When we talk about a worldview or concept, we’re assuming that human beings think with their brains. But what if we think more with our whole body?
What we say flows from what is in our heart (Luke 6:45). When we speak of a worldview, we’re revealing an Enlightenment heart. Worldview “refers to a person’s interpretation of reality” or “basic view of life.” This comes from Enlightenment thinkers such as Descartes (“I think, therefore I am”). Descartes saw the human body and soul as two intrinsically independent substances. The essence of the soul is thought or “thinking.” There can be no communication between body and mind, because the disparity between them is too great. The body is merely a machine. We only think with our brain.
From this, Immanuel Kant coined a new word—worldview. Hegel, Kierkegaard, and Nietzsche employed the word. So have many Christian scholars. Worldview assumes we stand apart from culture and objectively observe it. But we can’t. Cultures are not a set of clothes that we can step out of. They are the various waters flowing through our gills. Everyone is immersed in cultures, including Christians.
This Enlightenment error led to another new word—concept. It’s a 16th century term from the Latin conceptum for “abstract.” In some cases it was a refashioning of conceit. Concept is the Enlightenment conceit that we can discover truth without getting our hands dirty—that we think with our brains, not with our whole body.
Many Protestant, Catholic, and Orthodox theologians have long opposed the idea of worldview. So have many in the natural sciences (Thomas Kuhn and Michael Polanyi). Worldview assumes my take on reality is right. Yours is wrong. This is particularly pronounced in evangelical circles, where many assume their “Christian worldview” is unsullied by sin or cultures. It’s “objective” and right. Other worldviews are sullied by sin and society. They’re wrong.
This is lousy anthropology. Biologist James Shapiro of the University of Chicago says human cells “Intelligently” adapt our DNA to build models of how the world ought to be. Most of this happens on the nonconscious level. Nature “has built the apparatus of rationality not just on top of the apparatus of biological regulation, but also from it and with it,” wrote the neuroscientist Antonio Damasio in Descartes’ Error (1994). In other words, we think with our whole body, not just with the brain.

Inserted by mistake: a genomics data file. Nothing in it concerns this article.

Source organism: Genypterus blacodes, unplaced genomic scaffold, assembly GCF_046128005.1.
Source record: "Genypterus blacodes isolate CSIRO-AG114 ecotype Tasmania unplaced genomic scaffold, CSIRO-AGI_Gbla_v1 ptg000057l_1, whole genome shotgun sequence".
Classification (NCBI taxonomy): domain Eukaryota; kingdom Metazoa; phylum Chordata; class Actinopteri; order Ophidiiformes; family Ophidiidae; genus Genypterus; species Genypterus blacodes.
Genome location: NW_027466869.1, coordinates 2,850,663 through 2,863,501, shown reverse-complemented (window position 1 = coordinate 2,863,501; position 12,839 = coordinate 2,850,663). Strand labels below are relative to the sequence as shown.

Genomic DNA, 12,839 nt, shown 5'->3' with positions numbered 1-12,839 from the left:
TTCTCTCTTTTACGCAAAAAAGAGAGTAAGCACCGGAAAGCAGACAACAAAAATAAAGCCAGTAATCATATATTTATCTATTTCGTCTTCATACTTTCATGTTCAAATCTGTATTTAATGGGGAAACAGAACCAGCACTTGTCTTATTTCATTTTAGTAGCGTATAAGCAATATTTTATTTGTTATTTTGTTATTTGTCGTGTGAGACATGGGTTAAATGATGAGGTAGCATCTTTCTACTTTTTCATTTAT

Descartes’ error was in not knowing that our body and brain, from the cellular level upwards, build models of the world. They’re largely the result of experiences in various cultures. No wonder Catholic writer Flannery O’Connor felt that “the things we taste and touch and feel affect us long before we believe anything at all.” If she were addressing evangelicals today, she’d say the human body is their missing link.
If this seems like much ado about nothing, consider that Einstein said the most important thing you can do is name something. He got that from Genesis. God names creation. Adam properly names the animals. We are supposed to properly describe reality. Worldviews and concepts do not properly describe how we acquire knowledge.
If you doubt me, read Genesis 4:1. It describes how Adam and Eve acquired knowledge. It was by touching and feeling—sexual intercourse. They learned with their whole body, not just with their brain (and they didn’t sit through a “worldview of sexuality” course!). That’s why many Protestant, Orthodox, and Catholic leaders, including Pope John II, said your whole body tells God’s story, not just your brain.
 David K. Naugle, Worldview: The History of a Concept (Grand Rapids: Eerdmans, 2002), p. 260.